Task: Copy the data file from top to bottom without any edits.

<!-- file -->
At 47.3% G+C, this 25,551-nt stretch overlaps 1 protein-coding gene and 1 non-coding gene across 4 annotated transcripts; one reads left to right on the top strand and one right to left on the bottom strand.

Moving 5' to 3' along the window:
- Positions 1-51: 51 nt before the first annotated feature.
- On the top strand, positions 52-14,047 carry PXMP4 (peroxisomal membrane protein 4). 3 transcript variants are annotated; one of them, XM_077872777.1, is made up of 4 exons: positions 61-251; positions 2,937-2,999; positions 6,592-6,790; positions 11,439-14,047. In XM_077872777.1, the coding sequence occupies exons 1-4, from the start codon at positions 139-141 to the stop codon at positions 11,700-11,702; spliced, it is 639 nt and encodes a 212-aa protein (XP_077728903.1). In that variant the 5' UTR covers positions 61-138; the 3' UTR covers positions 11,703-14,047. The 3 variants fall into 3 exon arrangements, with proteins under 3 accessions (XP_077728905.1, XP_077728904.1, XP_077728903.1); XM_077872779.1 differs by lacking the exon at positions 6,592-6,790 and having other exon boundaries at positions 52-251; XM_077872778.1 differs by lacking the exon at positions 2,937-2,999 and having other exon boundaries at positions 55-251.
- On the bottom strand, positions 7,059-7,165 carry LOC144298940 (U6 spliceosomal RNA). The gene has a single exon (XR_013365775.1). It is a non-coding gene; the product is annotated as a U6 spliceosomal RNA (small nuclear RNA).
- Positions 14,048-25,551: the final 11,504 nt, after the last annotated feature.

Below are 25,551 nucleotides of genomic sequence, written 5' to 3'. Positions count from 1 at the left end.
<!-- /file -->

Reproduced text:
At 47.3% G+C, this 25,551-nt stretch overlaps 1 protein-coding gene and 1 non-coding gene across 4 annotated transcripts; one reads left to right on the top strand and one right to left on the bottom strand.

Moving 5' to 3' along the window:
- Positions 1-51: 51 nt before the first annotated feature.
- On the top strand, positions 52-14,047 carry PXMP4 (peroxisomal membrane protein 4). 3 transcript variants are annotated; one of them, XM_077872777.1, is made up of 4 exons: positions 61-251; positions 2,937-2,999; positions 6,592-6,790; positions 11,439-14,047. In XM_077872777.1, the coding sequence occupies exons 1-4, from the start codon at positions 139-141 to the stop codon at positions 11,700-11,702; spliced, it is 639 nt and encodes a 212-aa protein (XP_077728903.1). In that variant the 5' UTR covers positions 61-138; the 3' UTR covers positions 11,703-14,047. The 3 variants fall into 3 exon arrangements, with proteins under 3 accessions (XP_077728905.1, XP_077728904.1, XP_077728903.1); XM_077872779.1 differs by lacking the exon at positions 6,592-6,790 and having other exon boundaries at positions 52-251; XM_077872778.1 differs by lacking the exon at positions 2,937-2,999 and having other exon boundaries at positions 55-251.
- On the bottom strand, positions 7,059-7,165 carry LOC144298940 (U6 spliceosomal RNA). The gene has a single exon (XR_013365775.1). It is a non-coding gene; the product is annotated as a U6 spliceosomal RNA (small nuclear RNA).
- Positions 14,048-25,551: the final 11,504 nt, after the last annotated feature.

Below are 25,551 nucleotides of genomic sequence, written 5' to 3'. Positions count from 1 at the left end.